Shane Watson was supposed to have been finished. The Sydney Thunder captain is widely regarded as one of the nicest people in Australian cricket, so no-one wanted to say it too loudly, but all signs were pointing toward the exit.
It had been a hell of a career. World Cup triumphs. An Ashes whitewash. And much between. But the numbers just weren't adding up.
Aside from a one-off knock of 55, BBL|06 had been a bust. In fact, his other five innings hadn't tallied 50 runs.
This year's Indian Premier League had been poorer still: 71 runs in seven innings at 11.83, with a best of 24.
He went to the Caribbean Premier League, hoping a change of scene might serve him well, but the runs drought followed; outside of a brief sparkle in the form of a one-off 80, he made 79 runs at 13.17 as the suggestion he was a fading force grew a little louder.
A hamstring problem then resulted in him missing out on the Bangladesh Premier League so instead he geared up for BBL|07 with his Sydney Premier Cricket club Sutherland.
It proved a godsend. At the beginning of October he smashed 184 from 151 deliveries, and backed it up with 114no from just 53 balls in a T20 knockout match. They were startling performances, with 25 sixes across the two trips to the crease, and Watson clearly felt rejuvenated.
"It's been a lot of fun to be able to get back to where it all started for me, playing grade cricket," he told cricket.com.au after the second hundred.
"I'm definitely more well prepared (for Big Bash) than what I was last year. I've had plenty of time to be able to make sure that (my hamstring) is right."
A few weeks later, the 36-year-old stands triumphant as the leading run-scorer in BBL|07, having added to his sensational 77 in the Sydney Smash with a breathtaking 56 from 34 balls at the Gabba on Wednesday night. And while it was ultimately all part of a lost cause against a rampant Heat, Watson also took the key wicket of Chris Lynn with his first delivery, snared a catch in the outfield, and celebrated both as if he was a wide-eyed debutant.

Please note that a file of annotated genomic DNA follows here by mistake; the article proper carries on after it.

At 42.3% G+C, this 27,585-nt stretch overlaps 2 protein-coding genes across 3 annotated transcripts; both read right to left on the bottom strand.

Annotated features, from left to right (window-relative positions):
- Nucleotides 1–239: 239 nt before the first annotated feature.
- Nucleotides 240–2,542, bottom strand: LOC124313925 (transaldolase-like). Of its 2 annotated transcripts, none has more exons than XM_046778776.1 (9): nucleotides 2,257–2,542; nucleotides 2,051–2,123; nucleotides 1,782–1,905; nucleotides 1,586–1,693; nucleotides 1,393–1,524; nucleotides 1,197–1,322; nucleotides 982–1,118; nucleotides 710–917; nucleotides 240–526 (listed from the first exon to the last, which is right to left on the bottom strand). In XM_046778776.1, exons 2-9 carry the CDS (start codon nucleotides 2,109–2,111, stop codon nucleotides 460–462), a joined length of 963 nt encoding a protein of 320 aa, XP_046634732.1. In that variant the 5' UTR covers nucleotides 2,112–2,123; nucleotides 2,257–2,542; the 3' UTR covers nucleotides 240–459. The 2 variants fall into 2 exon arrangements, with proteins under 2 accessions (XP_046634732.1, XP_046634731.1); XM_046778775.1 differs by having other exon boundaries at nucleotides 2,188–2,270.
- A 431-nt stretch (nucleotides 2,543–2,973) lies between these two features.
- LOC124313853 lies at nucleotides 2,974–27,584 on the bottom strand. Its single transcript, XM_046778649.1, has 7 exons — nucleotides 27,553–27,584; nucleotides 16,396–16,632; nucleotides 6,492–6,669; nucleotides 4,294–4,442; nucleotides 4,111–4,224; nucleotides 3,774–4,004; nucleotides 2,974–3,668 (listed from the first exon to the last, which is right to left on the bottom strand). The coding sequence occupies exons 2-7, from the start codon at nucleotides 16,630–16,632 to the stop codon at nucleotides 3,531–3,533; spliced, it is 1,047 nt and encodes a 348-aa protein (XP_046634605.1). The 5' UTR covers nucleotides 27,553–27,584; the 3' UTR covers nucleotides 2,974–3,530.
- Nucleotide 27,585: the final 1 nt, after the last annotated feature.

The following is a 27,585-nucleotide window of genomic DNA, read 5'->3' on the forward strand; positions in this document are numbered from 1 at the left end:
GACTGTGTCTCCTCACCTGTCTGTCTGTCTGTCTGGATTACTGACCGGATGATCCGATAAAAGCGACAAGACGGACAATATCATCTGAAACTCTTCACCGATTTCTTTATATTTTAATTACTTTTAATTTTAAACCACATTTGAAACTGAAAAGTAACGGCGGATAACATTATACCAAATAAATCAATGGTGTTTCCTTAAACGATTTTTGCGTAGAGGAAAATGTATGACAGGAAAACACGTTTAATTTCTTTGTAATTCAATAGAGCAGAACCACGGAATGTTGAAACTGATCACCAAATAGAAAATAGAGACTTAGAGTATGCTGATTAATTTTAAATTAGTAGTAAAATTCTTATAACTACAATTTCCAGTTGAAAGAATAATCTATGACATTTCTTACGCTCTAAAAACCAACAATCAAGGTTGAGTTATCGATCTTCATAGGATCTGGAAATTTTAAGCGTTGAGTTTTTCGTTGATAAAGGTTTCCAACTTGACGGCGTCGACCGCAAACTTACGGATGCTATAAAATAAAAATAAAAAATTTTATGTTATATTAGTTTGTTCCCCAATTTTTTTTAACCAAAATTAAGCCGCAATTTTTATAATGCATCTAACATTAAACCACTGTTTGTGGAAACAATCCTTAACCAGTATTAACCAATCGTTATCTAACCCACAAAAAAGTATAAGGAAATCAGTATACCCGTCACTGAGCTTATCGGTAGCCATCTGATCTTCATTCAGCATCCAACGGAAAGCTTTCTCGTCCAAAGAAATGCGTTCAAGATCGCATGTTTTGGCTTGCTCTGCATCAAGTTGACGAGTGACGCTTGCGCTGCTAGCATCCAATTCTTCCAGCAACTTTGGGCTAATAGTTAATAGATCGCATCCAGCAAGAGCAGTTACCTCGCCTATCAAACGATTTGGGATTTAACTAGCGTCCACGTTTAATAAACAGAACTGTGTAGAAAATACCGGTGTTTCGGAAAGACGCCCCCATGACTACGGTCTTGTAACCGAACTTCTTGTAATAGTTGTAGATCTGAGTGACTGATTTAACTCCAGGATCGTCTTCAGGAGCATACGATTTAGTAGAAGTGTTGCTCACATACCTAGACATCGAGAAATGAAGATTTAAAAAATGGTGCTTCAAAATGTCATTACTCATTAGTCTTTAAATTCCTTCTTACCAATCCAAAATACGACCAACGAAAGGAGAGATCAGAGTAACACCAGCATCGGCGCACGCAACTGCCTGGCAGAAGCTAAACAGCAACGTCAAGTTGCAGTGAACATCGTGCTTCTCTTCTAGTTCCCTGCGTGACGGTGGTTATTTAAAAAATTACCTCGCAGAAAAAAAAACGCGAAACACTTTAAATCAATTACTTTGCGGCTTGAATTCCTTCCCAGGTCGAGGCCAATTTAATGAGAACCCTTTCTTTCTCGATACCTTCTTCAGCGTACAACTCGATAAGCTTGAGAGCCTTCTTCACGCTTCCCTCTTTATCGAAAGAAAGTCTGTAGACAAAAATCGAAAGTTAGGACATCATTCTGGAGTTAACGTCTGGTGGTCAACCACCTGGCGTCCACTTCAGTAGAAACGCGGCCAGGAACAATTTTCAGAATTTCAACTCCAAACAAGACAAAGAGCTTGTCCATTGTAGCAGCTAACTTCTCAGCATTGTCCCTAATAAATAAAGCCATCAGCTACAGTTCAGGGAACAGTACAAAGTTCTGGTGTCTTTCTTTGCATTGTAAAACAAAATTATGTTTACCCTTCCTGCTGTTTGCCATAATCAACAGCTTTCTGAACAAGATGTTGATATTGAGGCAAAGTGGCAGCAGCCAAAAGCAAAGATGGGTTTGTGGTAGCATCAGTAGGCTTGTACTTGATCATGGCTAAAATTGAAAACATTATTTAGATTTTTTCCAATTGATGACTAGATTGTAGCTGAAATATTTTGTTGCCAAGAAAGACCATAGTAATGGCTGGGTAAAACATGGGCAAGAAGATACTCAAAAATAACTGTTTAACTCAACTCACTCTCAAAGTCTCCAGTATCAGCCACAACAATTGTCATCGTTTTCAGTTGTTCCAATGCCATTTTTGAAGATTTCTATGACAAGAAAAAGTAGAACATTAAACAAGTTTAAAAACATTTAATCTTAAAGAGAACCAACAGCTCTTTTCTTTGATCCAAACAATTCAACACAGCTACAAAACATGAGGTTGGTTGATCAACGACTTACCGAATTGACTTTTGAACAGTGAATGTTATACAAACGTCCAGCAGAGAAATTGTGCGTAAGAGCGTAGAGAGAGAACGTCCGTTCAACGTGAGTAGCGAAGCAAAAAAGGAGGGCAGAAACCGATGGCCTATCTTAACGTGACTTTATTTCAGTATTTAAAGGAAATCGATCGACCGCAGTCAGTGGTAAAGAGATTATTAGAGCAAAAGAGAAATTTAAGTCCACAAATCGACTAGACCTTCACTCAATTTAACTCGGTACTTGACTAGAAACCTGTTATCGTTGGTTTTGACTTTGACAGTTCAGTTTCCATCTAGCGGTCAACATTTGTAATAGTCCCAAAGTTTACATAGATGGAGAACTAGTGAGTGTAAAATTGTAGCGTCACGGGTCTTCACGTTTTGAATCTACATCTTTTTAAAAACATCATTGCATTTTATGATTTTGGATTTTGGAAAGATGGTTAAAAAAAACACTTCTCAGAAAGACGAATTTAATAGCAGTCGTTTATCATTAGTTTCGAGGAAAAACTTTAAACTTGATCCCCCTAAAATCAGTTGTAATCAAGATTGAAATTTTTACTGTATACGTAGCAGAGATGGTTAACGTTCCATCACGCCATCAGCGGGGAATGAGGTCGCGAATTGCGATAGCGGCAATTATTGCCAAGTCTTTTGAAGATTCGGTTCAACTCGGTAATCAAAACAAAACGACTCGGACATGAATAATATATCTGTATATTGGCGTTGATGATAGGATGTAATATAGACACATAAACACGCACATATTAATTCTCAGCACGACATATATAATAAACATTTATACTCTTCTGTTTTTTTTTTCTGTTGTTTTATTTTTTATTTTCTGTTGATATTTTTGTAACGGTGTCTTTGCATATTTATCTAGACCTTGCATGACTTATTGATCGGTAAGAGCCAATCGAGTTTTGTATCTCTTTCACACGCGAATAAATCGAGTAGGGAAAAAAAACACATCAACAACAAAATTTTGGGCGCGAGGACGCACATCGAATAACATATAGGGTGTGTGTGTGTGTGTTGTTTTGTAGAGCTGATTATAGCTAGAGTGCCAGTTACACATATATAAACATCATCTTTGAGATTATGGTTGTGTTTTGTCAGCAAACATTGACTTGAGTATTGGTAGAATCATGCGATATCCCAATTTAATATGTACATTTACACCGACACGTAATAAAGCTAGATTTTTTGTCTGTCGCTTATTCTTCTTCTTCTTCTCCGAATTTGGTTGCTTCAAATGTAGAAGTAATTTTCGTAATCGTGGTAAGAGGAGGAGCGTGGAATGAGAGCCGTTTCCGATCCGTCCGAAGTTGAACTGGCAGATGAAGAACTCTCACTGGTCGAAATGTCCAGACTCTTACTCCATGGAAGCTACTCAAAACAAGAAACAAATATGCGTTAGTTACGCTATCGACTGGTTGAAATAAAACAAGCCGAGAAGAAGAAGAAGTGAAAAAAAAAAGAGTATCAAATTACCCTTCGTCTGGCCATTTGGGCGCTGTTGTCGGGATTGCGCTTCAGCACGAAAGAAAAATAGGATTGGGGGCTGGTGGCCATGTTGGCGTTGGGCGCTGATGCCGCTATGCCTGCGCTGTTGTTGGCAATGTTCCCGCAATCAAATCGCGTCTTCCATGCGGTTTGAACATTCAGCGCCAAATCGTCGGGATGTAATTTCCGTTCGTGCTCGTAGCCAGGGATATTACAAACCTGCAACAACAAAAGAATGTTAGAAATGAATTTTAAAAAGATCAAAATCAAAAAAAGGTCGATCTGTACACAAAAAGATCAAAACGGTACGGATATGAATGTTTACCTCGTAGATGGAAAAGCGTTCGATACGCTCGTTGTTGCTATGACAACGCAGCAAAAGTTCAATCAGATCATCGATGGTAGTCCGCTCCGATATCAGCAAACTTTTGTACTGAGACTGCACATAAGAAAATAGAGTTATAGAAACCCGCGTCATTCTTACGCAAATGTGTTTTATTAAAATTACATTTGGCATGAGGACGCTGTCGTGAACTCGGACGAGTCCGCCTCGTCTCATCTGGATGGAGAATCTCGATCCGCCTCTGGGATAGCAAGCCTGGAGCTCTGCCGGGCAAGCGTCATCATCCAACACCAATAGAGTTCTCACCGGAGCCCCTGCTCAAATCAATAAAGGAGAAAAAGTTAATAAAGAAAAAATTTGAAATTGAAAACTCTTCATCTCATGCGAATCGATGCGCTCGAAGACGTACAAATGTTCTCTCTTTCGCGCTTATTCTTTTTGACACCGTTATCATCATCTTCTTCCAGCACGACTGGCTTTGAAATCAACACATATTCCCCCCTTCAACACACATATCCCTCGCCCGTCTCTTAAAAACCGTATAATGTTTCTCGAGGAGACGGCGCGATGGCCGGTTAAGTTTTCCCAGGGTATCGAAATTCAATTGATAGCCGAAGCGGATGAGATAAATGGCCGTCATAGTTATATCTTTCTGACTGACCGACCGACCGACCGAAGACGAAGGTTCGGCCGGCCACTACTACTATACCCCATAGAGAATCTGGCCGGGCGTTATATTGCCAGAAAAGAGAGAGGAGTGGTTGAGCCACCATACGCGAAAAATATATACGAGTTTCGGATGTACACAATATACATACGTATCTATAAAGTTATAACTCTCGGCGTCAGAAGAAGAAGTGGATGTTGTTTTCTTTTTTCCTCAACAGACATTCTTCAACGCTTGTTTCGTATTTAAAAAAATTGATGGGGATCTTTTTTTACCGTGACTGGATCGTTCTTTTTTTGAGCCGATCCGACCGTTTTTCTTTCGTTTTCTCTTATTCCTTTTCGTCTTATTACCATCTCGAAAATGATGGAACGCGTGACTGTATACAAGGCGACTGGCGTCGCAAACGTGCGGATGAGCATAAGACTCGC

"He looks in career-best form at the moment," said Ben Rohrer of his skipper. "The thing we've noticed around the group is he's so clear in what he wants to do.
"That's been a real focus for him – to have that clarity of mind when he's batting, just to see the ball and hit the ball. It's working very well.
"He's played so much cricket now, he knows what he's trying to do. You see with the ball – he came on and took a wicket with his first ball.
"He's been through every situation there is, and there's no way to teach that – it just comes with time."
Watson was non-committal in the pre-season about whether this campaign will mark the last in the 36-year-old's BBL career, however another experienced head in the Thunder set-up, Callum Ferguson, sees no reason why he should call it quits.
"He's striking the ball beautifully, as we saw tonight and we saw in the first game," Ferguson told cricket.com.au. "He's got another couple (of seasons) in him, and his body is holding up well with his bowling – he's feeling great and that's a great sign for us going forward in this tournament."